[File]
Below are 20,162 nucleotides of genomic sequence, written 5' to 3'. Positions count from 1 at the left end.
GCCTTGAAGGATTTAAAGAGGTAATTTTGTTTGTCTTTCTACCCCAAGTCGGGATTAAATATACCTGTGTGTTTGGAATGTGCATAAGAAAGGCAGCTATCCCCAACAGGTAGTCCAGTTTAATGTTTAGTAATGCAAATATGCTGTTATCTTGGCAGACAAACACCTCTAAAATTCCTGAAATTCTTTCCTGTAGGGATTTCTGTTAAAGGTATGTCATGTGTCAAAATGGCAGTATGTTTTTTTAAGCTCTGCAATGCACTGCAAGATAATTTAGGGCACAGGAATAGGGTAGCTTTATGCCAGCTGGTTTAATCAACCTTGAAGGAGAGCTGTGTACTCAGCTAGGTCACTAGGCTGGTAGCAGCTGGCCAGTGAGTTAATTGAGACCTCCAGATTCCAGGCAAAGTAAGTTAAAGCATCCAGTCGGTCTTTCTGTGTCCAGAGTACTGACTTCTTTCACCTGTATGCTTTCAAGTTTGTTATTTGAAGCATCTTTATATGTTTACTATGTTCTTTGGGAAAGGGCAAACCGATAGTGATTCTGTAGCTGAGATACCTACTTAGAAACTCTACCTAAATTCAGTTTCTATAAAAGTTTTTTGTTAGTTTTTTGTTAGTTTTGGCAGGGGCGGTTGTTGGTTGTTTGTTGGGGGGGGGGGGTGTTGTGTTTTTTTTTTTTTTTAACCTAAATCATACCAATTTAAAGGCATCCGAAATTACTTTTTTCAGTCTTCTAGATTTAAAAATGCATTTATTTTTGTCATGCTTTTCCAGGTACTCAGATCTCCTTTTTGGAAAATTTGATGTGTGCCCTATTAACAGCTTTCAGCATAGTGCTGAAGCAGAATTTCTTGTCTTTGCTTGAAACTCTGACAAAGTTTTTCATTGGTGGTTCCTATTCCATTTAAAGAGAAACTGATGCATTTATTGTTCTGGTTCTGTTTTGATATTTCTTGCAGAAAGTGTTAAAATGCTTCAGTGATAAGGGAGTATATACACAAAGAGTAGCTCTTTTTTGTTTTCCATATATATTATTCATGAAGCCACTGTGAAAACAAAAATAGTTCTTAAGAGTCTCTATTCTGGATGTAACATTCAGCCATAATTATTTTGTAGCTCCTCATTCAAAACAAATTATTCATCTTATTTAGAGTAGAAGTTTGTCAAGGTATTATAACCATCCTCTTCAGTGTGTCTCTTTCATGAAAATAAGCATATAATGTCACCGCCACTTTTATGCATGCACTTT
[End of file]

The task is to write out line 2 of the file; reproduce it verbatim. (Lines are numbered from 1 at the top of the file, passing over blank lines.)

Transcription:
GCCTTGAAGGATTTAAAGAGGTAATTTTGTTTGTCTTTCTACCCCAAGTCGGGATTAAATATACCTGTGTGTTTGGAATGTGCATAAGAAAGGCAGCTATCCCCAACAGGTAGTCCAGTTTAATGTTTAGTAATGCAAATATGCTGTTATCTTGGCAGACAAACACCTCTAAAATTCCTGAAATTCTTTCCTGTAGGGATTTCTGTTAAAGGTATGTCATGTGTCAAAATGGCAGTATGTTTTTTTAAGCTCTGCAATGCACTGCAAGATAATTTAGGGCACAGGAATAGGGTAGCTTTATGCCAGCTGGTTTAATCAACCTTGAAGGAGAGCTGTGTACTCAGCTAGGTCACTAGGCTGGTAGCAGCTGGCCAGTGAGTTAATTGAGACCTCCAGATTCCAGGCAAAGTAAGTTAAAGCATCCAGTCGGTCTTTCTGTGTCCAGAGTACTGACTTCTTTCACCTGTATGCTTTCAAGTTTGTTATTTGAAGCATCTTTATATGTTTACTATGTTCTTTGGGAAAGGGCAAACCGATAGTGATTCTGTAGCTGAGATACCTACTTAGAAACTCTACCTAAATTCAGTTTCTATAAAAGTTTTTTGTTAGTTTTTTGTTAGTTTTGGCAGGGGCGGTTGTTGGTTGTTTGTTGGGGGGGGGGGGTGTTGTGTTTTTTTTTTTTTTTAACCTAAATCATACCAATTTAAAGGCATCCGAAATTACTTTTTTCAGTCTTCTAGATTTAAAAATGCATTTATTTTTGTCATGCTTTTCCAGGTACTCAGATCTCCTTTTTGGAAAATTTGATGTGTGCCCTATTAACAGCTTTCAGCATAGTGCTGAAGCAGAATTTCTTGTCTTTGCTTGAAACTCTGACAAAGTTTTTCATTGGTGGTTCCTATTCCATTTAAAGAGAAACTGATGCATTTATTGTTCTGGTTCTGTTTTGATATTTCTTGCAGAAAGTGTTAAAATGCTTCAGTGATAAGGGAGTATATACACAAAGAGTAGCTCTTTTTTGTTTTCCATATATATTATTCATGAAGCCACTGTGAAAACAAAAATAGTTCTTAAGAGTCTCTATTCTGGATGTAACATTCAGCCATAATTATTTTGTAGCTCCTCATTCAAAACAAATTATTCATCTTATTTAGAGTAGAAGTTTGTCAAGGTATTATAACCATCCTCTTCAGTGTGTCTCTTTCATGAAAATAAGCATATAATGTCACCGCCACTTTTATGCATGCACTTT